1st Place: Olavidia, Quesos y Besos, Spain (photo #1)

    2nd Place: Epoisses Berthaut Perrière, France The pungent cheese, with fans around the world, is on the official list of Protected Designation of Origin (PDO) products in Europe. It is only produced in central France. Made since the 16th century, Epoisses is a cow’s milk cheese with a washed rind, soft texture and creamy taste. This winning version, made by Fromagerie Berthaut in Burgundy, is washed with Marc de Bourgogne. (photo #2)

    3rd Place: Eminence Grise, Tomme Chèvre Grise au Bleu, The Netherlands. This Dutch goat’s milk cheese is aged in caves in France. Made by Van der Heiden Kaas, it has delicate blue veins and a natural rind. Tomme Chèvre Grise au Bleu is ripened for at least six months and has a soft, mild taste. (photo #3)

    4th Place: Baracska Semi-Hard Cheese, Hungary. The fatty milk of Hungarian cows grazing in the Váli Valley gives this cheese a particular richness and flavor of the pasture. Produced by Csíz Sajtműhely, it’s a flexible cheese that softly melts in the mouth with a sweet flavor, reminiscent of caramel. (photo #4)

    5th Place: Twentse Bunkerkaas Geit, Netherlands. Another Dutch winner, Twentse Bunkerkaas Geit, is an aged goat’s milk cheese. It’s ripened in former ammunition bunkers for 25 weeks. Creamy and spicy with an intensely pure flavor. The producer is Zijerveld Food. (photo #5)

    6th Place: Camembesos, Quesos y Besos, Spain. Another cheese from the first-place winning cheesemakers, Camembeso, a Camembert-like cheese is made from the milk of Malagueña goats. The cheese is pasteurized and matured for 60 days to ensure it has a wonderful depth of flavor. The flavor is light and buttery with floral and nutty notes. (photo #6)

    7th Place: Gorwydd Caerphilly, Trethowan’s Dairy, United Kingdom. Gorwydd Caerphilly is a semi-soft cheese produced by Trethowan’s Dairy in North Somerset, England. Caerphilly is thought to have been created in Caerphilly, Wales to provide food for the local coal miners.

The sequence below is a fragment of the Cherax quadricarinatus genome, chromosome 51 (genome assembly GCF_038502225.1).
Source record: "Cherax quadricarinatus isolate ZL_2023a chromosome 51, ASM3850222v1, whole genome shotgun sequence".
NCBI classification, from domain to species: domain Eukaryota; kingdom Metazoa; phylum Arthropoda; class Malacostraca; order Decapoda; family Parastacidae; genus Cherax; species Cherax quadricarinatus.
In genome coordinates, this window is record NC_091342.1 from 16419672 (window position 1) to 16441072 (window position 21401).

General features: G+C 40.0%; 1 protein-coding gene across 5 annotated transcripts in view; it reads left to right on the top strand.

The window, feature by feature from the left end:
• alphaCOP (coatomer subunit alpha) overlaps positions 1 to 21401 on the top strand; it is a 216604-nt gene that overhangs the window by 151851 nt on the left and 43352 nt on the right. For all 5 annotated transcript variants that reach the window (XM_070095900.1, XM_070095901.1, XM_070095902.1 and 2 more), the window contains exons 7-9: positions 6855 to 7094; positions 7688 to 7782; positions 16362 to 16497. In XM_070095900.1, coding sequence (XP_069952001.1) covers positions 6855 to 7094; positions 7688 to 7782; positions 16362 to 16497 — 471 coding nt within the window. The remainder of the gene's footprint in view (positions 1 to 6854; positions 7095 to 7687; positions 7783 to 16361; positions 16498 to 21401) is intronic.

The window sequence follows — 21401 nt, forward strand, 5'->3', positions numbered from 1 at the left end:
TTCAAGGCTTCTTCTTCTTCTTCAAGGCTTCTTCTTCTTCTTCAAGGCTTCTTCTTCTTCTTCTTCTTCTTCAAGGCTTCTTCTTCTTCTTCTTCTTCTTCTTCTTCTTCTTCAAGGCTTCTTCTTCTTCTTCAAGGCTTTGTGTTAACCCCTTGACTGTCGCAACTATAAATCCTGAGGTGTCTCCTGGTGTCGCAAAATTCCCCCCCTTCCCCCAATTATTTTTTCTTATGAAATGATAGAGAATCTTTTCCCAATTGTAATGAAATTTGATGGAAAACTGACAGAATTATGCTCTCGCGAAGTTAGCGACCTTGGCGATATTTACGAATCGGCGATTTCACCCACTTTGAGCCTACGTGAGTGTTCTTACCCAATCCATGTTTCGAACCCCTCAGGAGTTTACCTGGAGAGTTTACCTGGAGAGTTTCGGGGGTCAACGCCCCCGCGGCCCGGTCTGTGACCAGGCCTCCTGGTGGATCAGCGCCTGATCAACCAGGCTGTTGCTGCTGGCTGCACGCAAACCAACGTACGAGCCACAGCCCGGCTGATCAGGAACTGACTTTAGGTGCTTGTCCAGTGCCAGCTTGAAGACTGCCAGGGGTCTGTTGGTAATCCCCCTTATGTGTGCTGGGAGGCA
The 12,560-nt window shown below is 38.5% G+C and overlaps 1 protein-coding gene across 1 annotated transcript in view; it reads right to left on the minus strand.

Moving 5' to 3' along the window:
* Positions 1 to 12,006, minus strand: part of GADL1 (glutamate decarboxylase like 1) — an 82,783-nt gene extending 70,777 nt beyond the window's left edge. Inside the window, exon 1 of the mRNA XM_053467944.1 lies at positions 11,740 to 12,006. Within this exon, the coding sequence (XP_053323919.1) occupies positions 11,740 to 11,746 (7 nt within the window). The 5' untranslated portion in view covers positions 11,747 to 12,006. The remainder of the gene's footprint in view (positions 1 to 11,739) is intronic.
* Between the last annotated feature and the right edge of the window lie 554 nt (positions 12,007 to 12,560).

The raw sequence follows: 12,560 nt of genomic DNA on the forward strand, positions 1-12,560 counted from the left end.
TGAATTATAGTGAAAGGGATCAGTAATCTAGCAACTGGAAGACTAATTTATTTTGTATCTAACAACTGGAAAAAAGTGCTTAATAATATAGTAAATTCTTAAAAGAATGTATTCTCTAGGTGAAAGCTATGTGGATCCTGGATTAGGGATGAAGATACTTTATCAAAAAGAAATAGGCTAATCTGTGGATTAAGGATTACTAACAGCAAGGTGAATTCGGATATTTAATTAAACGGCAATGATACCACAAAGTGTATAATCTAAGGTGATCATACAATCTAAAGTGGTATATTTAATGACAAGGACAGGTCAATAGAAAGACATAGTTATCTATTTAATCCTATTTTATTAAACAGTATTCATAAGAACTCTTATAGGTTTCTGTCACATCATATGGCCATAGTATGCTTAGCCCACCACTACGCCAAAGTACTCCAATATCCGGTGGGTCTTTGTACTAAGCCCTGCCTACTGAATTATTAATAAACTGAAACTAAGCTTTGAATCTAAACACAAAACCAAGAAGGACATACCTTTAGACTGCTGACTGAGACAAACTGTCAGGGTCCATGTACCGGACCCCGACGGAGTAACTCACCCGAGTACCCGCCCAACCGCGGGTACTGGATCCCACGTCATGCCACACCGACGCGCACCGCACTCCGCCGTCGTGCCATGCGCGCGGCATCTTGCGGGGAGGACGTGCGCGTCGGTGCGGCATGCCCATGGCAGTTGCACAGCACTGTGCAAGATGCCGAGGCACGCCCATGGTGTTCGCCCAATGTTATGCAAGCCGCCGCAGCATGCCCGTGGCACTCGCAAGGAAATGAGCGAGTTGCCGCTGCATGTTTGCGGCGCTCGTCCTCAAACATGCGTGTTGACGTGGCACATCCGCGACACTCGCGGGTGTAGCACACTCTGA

Made with unpasteurized cow’s milk, it has a natural rind and a mushroomy cream layer around a springy, citrus core. The same dairy made the 14th-place-winning Pitchfork Vintage Cheddar. (photo #7)

    8th Place: Montana Intenso, The Netherlands. Dutch producer MAAZ Cheese makes Montana Intenso, an extra-aged Gouda with a sweet and extra piquant taste flavor. It’s aged for 40 weeks on wooden shelves. (photo #8)

    There was a tie for 9th Place, meaning that there was no 10th Place winner this year.

    9th Place: Gorgonzola Dolce DOP Caseificio Brusati, Italy. Made by Caseifico Brusati, this is a particularly creamy Gorgonzola Dolce. It can be eaten with a spoon! The aging process helps it develop its signature soft texture and slightly sweet flavor.

    It’s also beautiful to look at, with typical light blue and greenish veins that are irregular, as a result of the handmaking process. (photo #9)

    9th Place: Vorarlberger Bergkäse g.U. – über 10 Monate, Austria. Vorarlberger Bergkäse is a traditionally produced hard cheese made from raw cow’s milk made in Vorarlberg, a mountainous province in westernmost Austria. The cheese is produced exclusively in the Alpine Bregenz Forest.

    Made from fresh hay milk, the cheese is matured for more than 10 months in special air-conditioned rooms, which delivers a unique hearty, spicy flavor. This cheese was also an award winner in 2014. g.U. is an abbreviation for Geschützte Ursprungsbezeichnung, German for Protected Designation of Origin or P.D.O. (photo #10)